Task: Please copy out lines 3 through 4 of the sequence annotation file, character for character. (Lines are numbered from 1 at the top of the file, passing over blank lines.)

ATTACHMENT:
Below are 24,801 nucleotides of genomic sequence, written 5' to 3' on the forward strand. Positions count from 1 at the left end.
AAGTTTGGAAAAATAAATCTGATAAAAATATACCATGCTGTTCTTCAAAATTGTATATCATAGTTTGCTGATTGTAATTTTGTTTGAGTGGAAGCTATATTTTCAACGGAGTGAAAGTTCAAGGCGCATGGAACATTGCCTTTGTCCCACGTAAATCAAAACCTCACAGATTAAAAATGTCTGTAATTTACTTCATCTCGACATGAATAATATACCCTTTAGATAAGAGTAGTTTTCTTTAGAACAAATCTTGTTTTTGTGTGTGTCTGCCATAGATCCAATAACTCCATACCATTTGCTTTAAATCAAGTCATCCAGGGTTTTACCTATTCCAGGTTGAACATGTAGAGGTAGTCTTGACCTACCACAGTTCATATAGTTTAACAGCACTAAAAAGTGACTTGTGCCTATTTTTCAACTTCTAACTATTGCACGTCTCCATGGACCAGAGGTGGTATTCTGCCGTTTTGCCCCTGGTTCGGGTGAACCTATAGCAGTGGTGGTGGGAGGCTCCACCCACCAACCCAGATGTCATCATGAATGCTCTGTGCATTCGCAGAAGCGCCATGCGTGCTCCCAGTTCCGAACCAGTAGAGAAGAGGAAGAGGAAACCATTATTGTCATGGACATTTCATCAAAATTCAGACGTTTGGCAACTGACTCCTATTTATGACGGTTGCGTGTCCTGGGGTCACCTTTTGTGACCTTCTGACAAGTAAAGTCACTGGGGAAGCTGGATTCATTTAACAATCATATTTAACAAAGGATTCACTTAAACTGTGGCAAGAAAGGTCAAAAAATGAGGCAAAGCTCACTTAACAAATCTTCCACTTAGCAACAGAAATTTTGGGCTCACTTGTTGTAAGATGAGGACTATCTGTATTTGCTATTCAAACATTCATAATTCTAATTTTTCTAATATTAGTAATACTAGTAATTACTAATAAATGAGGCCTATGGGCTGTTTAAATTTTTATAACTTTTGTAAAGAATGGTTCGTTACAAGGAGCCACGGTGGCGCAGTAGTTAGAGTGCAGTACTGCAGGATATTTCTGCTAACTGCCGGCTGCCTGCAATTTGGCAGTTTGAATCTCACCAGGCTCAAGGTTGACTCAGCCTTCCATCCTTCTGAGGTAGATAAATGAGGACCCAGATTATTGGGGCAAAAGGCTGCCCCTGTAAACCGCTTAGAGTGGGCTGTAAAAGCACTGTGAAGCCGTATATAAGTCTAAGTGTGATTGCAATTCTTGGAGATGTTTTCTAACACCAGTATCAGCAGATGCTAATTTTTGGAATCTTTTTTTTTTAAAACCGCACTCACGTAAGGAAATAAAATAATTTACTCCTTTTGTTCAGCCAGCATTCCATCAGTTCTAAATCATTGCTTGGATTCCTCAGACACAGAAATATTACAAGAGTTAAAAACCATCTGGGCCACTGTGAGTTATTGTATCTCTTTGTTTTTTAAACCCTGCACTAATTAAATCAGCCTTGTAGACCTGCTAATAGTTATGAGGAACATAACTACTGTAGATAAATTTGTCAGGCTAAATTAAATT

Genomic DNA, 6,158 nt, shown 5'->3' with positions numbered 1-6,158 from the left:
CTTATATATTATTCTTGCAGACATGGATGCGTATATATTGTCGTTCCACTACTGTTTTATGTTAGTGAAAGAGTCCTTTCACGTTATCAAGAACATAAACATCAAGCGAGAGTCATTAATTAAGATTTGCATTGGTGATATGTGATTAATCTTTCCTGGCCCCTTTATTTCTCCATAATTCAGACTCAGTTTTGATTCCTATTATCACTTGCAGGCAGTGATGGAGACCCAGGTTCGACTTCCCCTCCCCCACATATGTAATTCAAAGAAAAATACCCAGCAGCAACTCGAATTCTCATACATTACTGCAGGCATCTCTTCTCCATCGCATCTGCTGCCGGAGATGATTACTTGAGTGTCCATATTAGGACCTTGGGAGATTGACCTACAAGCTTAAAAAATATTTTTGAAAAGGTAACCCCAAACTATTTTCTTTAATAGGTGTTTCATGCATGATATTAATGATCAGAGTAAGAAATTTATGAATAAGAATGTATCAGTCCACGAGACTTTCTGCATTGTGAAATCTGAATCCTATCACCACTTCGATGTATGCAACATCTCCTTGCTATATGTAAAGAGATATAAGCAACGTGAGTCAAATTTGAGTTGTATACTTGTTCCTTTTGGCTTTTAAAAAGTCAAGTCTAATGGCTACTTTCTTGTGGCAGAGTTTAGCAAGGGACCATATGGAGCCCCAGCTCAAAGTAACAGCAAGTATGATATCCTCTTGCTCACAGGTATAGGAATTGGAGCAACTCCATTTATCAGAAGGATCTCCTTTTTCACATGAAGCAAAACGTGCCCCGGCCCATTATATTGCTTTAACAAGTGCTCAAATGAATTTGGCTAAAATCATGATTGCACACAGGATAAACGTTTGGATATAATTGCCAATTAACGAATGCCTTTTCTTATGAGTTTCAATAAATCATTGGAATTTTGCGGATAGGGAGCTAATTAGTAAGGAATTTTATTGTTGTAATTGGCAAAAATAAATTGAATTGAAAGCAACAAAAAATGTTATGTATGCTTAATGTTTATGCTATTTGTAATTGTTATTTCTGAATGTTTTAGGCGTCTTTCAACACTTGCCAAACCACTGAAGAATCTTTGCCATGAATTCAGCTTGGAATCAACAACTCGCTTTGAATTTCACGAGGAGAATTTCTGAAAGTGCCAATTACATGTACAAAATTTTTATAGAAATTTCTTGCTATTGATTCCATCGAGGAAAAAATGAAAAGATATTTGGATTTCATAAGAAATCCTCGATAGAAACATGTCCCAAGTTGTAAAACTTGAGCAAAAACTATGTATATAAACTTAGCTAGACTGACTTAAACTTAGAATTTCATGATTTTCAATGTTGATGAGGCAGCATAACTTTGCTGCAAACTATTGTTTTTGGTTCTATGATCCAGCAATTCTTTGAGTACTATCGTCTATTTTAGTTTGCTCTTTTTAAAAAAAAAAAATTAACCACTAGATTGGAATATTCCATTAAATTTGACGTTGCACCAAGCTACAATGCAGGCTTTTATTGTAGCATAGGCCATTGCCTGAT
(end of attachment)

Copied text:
Genomic DNA, 6,158 nt, shown 5'->3' with positions numbered 1-6,158 from the left:
CTTATATATTATTCTTGCAGACATGGATGCGTATATATTGTCGTTCCACTACTGTTTTATGTTAGTGAAAGAGTCCTTTCACGTTATCAAGAACATAAACATCAAGCGAGAGTCATTAATTAAGATTTGCATTGGTGATATGTGATTAATCTTTCCTGGCCCCTTTATTTCTCCATAATTCAGACTCAGTTTTGATTCCTATTATCACTTGCAGGCAGTGATGGAGACCCAGGTTCGACTTCCCCTCCCCCACATATGTAATTCAAAGAAAAATACCCAGCAGCAACTCGAATTCTCATACATTACTGCAGGCATCTCTTCTCCATCGCATCTGCTGCCGGAGATGATTACTTGAGTGTCCATATTAGGACCTTGGGAGATTGACCTACAAGCTTAAAAAATATTTTTGAAAAGGTAACCCCAAACTATTTTCTTTAATAGGTGTTTCATGCATGATATTAATGATCAGAGTAAGAAATTTATGAATAAGAATGTATCAGTCCACGAGACTTTCTGCATTGTGAAATCTGAATCCTATCACCACTTCGATGTATGCAACATCTCCTTGCTATATGTAAAGAGATATAAGCAACGTGAGTCAAATTTGAGTTGTATACTTGTTCCTTTTGGCTTTTAAAAAGTCAAGTCTAATGGCTACTTTCTTGTGGCAGAGTTTAGCAAGGGACCATATGGAGCCCCAGCTCAAAGTAACAGCAAGTATGATATCCTCTTGCTCACAGGTATAGGAATTGGAGCAACTCCATTTATCAGAAGGATCTCCTTTTTCACATGAAGCAAAACGTGCCCCGGCCCATTATATTGCTTTAACAAGTGCTCAAATGAATTTGGCTAAAATCATGATTGCACACAGGATAAACGTTTGGATATAATTGCCAATTAACGAATGCCTTTTCTTATGAGTTTCAATAAATCATTGGAATTTTGCGGATAGGGAGCTAATTAGTAAGGAATTTTATTGTTGTAATTGGCAAAAATAAATTGAATTGAAAGCAACAAAAAATGTTATGTATGCTTAATGTTTATGCTATTTGTAATTGTTATTTCTGAATGTTTTAGGCGTCTTTCAACACTTGCCAAACCACTGAAGAATCTTTGCCATGAATTCAGCTTGGAATCAACAACTCGCTTTGAATTTCACGAGGAGAATTTCTGAAAGTGCCAATTACATGTACAAAATTTTTATAGAAATTTCTTGCTATTGATTCCATCGAGGAAAAAATGAAAAGATATTTGGATTTCATAAGAAATCCTCGATAGAAACATGTCCCAAGTTGTAAAACTTGAGCAAAAACTATGTATATAAACTTAGCTAGACTGACTTAAACTTAGAATTTCATGATTTTCAATGTTGATGAGGCAGCATAACTTTGCTGCAAACTATTGTTTTTGGTTCTATGATCCAGCAATTCTTTGAGTACTATCGTCTATTTTAGTTTGCTCTTTTTAAAAAAAAAAAATTAACCACTAGATTGGAATATTCCATTAAATTTGACGTTGCACCAAGCTACAATGCAGGCTTTTATTGTAGCATAGGCCATTGCCTGAT